Eugenio Espinoza, Circunstancial (12 cocos) (Circumstantial [12 coconuts]), (detail) 1971. Private Collection, Miami. Photo: Eugenio Espinoza, I Salón Nacional de Jóvenes Artistas, Maracay, Venezuela.
Eugenio Espinoza: Unruly Supports (1970 – 1980), features over 50 exceptional works including paintings, photographs, sculptures, postcards and documentation of performances and interventions by Eugenio Espinoza (b. 1950, Caracas). The exhibition focuses on his practice during the decade of the 1970s, highlighting Espinoza´s significance within the Latin American avant-garde of that period. Currently living in Florida, Espinoza is known for his nonfigurative, humorous and irreverent manipulations of grid forms, that he began developing in the late-1960s. These works were produced as a reaction to the dominant tendencies of geometric abstraction and Kinetic art in Venezuela during these decades. Unruly Supports (1970 – 1980) traces these seminal works, which include his large Impenetrable (1972)—an installation that subverted the modernist cannon, challenged Kinetic art, and engaged post-minimalist strategies—and explores Espinoza’s active involvement in the evolution of abstraction during the post-war period. The title of the exhibition refers to the countless experiments Espinoza made to produce his emblematic black grid supports, as he folded, stretched, and cut to this geometric form, contaminating this iconic symbol of modern art.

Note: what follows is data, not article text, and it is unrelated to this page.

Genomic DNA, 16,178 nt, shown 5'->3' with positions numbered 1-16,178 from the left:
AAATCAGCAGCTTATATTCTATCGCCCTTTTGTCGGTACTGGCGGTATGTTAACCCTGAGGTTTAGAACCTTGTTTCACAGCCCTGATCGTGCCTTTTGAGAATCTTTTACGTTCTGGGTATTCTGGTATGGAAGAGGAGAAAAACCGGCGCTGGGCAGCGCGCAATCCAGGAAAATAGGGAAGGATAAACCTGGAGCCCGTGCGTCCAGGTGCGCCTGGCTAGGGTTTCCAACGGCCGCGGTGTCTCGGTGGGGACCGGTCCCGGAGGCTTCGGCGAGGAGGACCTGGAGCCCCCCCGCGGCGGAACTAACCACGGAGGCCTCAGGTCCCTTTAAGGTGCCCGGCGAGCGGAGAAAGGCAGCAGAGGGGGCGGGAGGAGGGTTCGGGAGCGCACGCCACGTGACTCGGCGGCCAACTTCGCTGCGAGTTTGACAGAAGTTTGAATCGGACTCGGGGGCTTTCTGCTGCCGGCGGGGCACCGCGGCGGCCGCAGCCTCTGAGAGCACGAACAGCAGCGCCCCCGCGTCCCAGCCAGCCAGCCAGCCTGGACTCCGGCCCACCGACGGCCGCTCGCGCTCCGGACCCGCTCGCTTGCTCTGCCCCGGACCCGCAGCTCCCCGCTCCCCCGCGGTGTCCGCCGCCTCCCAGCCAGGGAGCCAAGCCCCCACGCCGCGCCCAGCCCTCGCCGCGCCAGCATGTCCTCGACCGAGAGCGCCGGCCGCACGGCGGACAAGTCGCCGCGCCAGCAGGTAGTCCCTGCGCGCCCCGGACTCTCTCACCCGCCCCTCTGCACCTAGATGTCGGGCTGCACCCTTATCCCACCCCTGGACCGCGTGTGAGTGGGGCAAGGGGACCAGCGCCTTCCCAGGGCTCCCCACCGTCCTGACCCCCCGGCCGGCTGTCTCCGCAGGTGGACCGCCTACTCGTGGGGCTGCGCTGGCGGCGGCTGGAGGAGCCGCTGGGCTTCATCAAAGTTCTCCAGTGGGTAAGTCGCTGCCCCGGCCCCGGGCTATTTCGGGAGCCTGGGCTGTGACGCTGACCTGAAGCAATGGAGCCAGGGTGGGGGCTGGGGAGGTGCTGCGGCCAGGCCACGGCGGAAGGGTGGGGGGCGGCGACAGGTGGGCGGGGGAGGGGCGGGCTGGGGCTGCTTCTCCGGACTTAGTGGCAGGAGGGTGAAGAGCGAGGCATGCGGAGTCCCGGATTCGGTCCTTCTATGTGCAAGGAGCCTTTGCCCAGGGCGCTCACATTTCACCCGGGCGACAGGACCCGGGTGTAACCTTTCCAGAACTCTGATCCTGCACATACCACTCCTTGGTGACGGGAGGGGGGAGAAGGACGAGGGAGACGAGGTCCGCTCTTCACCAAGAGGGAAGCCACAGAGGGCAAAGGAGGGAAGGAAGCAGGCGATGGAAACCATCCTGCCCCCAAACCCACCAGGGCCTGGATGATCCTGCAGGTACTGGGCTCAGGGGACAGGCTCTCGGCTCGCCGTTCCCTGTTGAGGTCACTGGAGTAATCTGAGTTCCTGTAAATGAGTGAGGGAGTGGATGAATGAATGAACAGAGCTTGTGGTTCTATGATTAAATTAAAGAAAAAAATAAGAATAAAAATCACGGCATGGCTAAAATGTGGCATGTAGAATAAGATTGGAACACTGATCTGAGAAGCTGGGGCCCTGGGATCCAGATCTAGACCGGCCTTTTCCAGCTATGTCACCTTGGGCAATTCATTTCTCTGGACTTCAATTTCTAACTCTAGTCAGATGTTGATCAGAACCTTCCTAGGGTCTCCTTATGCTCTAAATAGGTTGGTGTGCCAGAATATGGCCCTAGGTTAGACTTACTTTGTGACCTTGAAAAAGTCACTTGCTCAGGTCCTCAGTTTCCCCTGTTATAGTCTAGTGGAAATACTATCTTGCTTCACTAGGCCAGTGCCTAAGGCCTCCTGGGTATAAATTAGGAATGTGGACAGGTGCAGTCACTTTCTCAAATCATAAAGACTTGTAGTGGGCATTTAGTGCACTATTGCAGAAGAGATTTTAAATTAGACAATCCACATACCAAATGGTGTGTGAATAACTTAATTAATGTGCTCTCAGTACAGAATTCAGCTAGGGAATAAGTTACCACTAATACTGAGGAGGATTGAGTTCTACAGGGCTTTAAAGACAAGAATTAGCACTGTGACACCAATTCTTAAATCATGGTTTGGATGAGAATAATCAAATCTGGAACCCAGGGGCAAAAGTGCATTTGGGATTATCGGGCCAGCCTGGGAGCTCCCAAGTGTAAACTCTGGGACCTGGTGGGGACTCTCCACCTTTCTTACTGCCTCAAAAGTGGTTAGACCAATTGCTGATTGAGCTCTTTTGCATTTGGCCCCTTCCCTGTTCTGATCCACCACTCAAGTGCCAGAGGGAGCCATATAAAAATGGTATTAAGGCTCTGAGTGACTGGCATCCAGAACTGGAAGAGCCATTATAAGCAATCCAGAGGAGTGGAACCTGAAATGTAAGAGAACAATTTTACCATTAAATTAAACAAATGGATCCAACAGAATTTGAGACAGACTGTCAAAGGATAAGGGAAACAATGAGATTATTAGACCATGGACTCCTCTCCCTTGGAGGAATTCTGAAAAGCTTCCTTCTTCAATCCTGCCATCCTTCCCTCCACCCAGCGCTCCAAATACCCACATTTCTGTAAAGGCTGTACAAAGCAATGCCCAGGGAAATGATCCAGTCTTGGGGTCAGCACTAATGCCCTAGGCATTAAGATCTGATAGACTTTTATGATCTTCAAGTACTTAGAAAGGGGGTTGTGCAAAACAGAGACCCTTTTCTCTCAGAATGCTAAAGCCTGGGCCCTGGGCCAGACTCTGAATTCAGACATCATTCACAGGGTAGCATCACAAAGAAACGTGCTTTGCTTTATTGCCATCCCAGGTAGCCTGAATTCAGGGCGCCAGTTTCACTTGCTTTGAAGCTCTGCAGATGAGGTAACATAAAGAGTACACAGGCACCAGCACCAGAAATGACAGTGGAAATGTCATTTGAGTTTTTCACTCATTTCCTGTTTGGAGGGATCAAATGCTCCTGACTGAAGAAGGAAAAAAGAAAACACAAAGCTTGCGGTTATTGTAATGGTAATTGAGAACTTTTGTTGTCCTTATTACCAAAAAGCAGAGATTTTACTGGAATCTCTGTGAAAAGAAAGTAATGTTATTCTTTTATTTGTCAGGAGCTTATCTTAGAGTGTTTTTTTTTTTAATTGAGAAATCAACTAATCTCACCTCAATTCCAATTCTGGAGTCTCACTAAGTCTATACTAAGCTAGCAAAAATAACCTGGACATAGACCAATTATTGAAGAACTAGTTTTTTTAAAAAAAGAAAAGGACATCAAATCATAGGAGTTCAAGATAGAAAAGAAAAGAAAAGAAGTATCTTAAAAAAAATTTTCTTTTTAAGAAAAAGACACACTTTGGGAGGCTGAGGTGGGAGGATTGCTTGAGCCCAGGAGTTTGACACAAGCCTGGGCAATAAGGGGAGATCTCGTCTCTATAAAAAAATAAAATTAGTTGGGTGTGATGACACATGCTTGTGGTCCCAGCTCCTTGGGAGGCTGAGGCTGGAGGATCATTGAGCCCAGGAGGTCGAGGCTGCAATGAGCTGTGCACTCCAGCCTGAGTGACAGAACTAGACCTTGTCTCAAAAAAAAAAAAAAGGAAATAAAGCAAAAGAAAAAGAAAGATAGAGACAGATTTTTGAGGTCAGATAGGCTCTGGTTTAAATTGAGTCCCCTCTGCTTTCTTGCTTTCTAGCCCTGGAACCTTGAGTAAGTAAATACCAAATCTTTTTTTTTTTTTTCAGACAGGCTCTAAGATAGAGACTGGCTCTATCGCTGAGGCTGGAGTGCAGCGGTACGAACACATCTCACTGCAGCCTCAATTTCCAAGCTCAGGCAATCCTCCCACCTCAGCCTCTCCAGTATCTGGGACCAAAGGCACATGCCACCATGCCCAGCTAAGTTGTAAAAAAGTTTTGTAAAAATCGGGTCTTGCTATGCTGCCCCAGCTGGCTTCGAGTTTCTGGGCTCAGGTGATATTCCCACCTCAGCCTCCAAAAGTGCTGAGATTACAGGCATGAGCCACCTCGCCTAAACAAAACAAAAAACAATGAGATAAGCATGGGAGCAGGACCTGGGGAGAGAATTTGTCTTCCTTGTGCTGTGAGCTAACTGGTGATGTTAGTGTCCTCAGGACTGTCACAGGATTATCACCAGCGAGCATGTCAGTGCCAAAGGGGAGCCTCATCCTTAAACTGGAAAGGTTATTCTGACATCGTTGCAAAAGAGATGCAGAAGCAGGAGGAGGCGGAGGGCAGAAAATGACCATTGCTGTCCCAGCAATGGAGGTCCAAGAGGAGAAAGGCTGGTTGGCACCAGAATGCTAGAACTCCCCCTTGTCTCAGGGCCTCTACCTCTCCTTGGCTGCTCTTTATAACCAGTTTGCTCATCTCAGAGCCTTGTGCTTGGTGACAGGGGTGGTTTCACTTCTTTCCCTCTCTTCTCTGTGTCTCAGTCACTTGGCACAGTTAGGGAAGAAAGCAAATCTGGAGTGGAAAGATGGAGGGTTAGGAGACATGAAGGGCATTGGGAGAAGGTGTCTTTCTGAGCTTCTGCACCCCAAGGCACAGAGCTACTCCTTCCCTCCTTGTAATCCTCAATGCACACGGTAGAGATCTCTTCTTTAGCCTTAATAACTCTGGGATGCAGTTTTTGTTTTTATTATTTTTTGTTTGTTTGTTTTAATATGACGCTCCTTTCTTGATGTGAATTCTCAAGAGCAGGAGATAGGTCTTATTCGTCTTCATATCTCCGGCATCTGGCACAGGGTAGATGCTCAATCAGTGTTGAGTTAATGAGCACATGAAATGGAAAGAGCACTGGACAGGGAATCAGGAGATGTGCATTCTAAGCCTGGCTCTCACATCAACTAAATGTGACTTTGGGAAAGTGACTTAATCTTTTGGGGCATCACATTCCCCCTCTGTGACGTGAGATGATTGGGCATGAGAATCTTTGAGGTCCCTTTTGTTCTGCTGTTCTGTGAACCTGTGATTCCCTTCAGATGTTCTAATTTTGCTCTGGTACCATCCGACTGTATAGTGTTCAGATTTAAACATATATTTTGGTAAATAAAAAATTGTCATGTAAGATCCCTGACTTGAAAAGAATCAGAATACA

Highlights from the Exhibition
"Eugenio Espinoza: Unruly Supports (1970 – 1980)" is organized by guest curator Jesús Fuenmayor and coordinated by Pérez Art Museum Miami Assistant Curator María Elena Ortiz.
Pérez Art Museum Miami Opens "Eugenio Espinoza: Unruly Supports (1970 – 1980)"
"Eugenio Espinoza: Unruly Supports (1970 – 1980)" Known for a humorous and irreverent approach, Espinoza destabilizes the grid, an iconic symbol of modern art, by way of folding, stretching, and cutting the geometric form.